If you’ve been following my Gaming Fail series, in which I revisit the worst failures and daftest ideas in gaming history, you would be forgiven for thinking that Nintendo have sole possession of the domain.
Admittedly, Nintendo do seem to produce a disproportionate number of the more wacky or odd items in the industry. Now, this doesn’t by any means mean that Nintendo are in themselves a bad company. The sheer fact that they’re one of the biggest companies in the industry means their output is significantly greater than most, meaning that they’re going to have more failures. That’s just basic maths and logic. You could also argue that Nintendo also tend to push the cutting edge, always trying to discover that new innovation and that will mean they have more of the strange and unusual ideas. Indeed, the two previous entries, the Gameboy Camera and Powerglove, could to some extent be described as ideas before their time, things that were good ideas but that lacked sufficient technology at the time to be implemented effectively.
But, that sort of reasonable thinking has no place here. What we want is to look back on tech and ideas so bizarre and daft we can look back on them and laugh at their absurdity with our superior space-brains.
So, in way of a slight apology to Nintendo, today’s abhorration in question is not the product of the Nintendo labs, even though I found it hard to believe at first.
Ladies and gentlemen, I present to you the Atari Mindlink in all its glory.
The thing is, the Mindlink bears all the hallmarks of one of Nintendo’s brainchilds (if you’ll excuse the pun). It has that certain blend of a vaguely plausible idea, mixed with Star-Trek style futuristic concept, all married with a patently ludicrous and disappointing implementation.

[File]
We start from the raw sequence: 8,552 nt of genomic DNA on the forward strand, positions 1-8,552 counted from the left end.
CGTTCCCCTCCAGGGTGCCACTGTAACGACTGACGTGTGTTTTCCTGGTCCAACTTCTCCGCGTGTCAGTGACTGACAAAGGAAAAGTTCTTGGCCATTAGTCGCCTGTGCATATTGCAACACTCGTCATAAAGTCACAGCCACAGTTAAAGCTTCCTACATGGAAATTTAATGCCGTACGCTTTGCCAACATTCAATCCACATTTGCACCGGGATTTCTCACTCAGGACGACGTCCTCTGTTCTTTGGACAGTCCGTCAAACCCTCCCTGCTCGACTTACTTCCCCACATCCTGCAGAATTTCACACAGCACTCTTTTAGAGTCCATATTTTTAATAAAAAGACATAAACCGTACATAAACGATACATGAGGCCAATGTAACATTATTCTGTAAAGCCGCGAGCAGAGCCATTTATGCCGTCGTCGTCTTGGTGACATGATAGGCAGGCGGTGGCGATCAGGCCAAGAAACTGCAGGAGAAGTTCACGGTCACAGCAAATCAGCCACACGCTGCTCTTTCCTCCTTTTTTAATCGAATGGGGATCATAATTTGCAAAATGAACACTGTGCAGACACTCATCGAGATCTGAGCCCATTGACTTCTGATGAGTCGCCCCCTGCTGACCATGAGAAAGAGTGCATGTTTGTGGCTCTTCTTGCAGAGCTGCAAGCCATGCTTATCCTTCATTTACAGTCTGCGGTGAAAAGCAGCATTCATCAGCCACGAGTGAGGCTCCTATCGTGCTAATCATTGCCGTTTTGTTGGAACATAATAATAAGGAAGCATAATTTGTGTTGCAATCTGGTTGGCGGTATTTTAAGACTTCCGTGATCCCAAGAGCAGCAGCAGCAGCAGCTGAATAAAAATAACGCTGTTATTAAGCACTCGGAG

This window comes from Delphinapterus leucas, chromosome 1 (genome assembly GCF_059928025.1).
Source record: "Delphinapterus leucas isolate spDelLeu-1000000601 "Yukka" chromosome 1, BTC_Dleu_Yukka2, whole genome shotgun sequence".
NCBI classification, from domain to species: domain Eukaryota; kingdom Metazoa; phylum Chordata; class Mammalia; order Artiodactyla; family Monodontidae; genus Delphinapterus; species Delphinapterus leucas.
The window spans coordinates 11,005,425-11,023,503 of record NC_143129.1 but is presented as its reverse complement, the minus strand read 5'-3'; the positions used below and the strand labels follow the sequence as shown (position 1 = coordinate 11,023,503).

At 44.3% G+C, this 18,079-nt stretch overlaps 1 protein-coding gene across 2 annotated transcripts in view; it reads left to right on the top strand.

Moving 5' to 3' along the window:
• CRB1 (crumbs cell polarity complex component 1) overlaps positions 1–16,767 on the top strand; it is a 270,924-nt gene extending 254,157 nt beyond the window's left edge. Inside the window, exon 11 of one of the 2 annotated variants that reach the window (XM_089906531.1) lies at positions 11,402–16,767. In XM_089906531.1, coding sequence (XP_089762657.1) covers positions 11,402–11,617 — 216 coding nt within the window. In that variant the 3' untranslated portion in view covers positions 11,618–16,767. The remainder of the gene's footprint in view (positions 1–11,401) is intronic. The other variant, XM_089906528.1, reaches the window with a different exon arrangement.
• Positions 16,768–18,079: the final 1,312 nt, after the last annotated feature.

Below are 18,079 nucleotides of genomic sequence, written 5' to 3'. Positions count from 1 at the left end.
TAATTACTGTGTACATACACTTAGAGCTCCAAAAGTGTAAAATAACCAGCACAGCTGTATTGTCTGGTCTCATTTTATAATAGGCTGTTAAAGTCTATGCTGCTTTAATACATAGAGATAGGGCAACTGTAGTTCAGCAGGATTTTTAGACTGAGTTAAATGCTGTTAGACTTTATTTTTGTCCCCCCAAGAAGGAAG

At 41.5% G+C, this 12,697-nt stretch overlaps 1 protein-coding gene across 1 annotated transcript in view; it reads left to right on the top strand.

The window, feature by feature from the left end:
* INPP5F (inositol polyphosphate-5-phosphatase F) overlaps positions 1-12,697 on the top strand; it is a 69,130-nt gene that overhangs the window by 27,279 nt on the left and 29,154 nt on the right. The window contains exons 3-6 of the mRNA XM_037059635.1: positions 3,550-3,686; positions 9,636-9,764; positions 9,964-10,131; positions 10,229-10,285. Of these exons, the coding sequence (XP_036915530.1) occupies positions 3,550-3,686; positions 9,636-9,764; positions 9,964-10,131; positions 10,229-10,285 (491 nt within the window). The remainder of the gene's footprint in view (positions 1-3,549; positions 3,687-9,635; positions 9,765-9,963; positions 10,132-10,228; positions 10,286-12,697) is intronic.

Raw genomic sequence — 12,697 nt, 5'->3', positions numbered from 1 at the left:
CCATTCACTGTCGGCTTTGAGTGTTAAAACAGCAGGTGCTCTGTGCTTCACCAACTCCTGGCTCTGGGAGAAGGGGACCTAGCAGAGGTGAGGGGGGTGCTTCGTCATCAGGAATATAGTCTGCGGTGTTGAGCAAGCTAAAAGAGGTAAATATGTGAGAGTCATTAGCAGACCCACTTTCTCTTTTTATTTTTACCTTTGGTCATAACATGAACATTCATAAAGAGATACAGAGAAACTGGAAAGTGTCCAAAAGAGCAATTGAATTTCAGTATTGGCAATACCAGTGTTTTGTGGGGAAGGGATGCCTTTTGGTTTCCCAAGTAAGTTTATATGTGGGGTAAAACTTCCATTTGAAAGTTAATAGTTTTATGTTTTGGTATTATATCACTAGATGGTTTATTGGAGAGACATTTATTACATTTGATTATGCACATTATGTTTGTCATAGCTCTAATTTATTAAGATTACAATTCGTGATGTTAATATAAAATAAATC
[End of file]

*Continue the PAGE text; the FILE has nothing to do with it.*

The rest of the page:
Never actually unleashed upon the world, the Mindlink was a peripheral slated for the Atari 2600 by the eponymous Atari. At the time Atari were a major hardware player and modern young gamers may find this hard to believe, given the company’s modern day decline into relative obscurity, but Atari were to some extent the Sony of the early games industry. They released a number of systems and were a major player, so any hardware they were looking into was big business.
Targeted for release in 1984, the Mindlink was incredibly audacious for the time, with gaming being in its real infancy. The basic premise, as revealed by proposed advertising documents was that you could control the game with your mind, though interfacing with the console through the Mindlink device. Taking the form of a rather fetching headband worn around the head across the user’s forehead, the Mindlink was purported to transmit your mental commands to the console through a wire connecting the device to the console.
Pretty amazing and unbelievable stuff right?
Yes, well that was pretty much the problem. It was unbelievable and, as with many of the innovations that have and will grace this series, the reality proved to be somewhat less than advertised. Rather than “reading what you think”, the headband actually utilised what was grandly titled EMG technology to achieve its feedback. What this actually meant was that it used infa-red to transmit muscle movement to the computer unit.